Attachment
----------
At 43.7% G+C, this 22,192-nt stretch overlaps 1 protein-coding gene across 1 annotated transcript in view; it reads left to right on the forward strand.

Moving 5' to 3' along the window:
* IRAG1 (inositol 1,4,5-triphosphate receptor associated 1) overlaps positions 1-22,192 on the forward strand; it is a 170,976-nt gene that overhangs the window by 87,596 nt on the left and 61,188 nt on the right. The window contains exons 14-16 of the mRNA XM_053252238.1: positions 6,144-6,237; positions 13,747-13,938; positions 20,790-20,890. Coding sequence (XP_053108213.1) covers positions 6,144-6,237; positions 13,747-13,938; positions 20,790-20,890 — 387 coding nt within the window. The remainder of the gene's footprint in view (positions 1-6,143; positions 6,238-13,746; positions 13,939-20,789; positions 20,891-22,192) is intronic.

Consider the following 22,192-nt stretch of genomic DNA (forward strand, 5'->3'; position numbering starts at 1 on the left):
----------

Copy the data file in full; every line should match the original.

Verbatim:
At 43.7% G+C, this 22,192-nt stretch overlaps 1 protein-coding gene across 1 annotated transcript in view; it reads left to right on the forward strand.

Moving 5' to 3' along the window:
* IRAG1 (inositol 1,4,5-triphosphate receptor associated 1) overlaps positions 1-22,192 on the forward strand; it is a 170,976-nt gene that overhangs the window by 87,596 nt on the left and 61,188 nt on the right. The window contains exons 14-16 of the mRNA XM_053252238.1: positions 6,144-6,237; positions 13,747-13,938; positions 20,790-20,890. Coding sequence (XP_053108213.1) covers positions 6,144-6,237; positions 13,747-13,938; positions 20,790-20,890 — 387 coding nt within the window. The remainder of the gene's footprint in view (positions 1-6,143; positions 6,238-13,746; positions 13,939-20,789; positions 20,891-22,192) is intronic.

Consider the following 22,192-nt stretch of genomic DNA (forward strand, 5'->3'; position numbering starts at 1 on the left):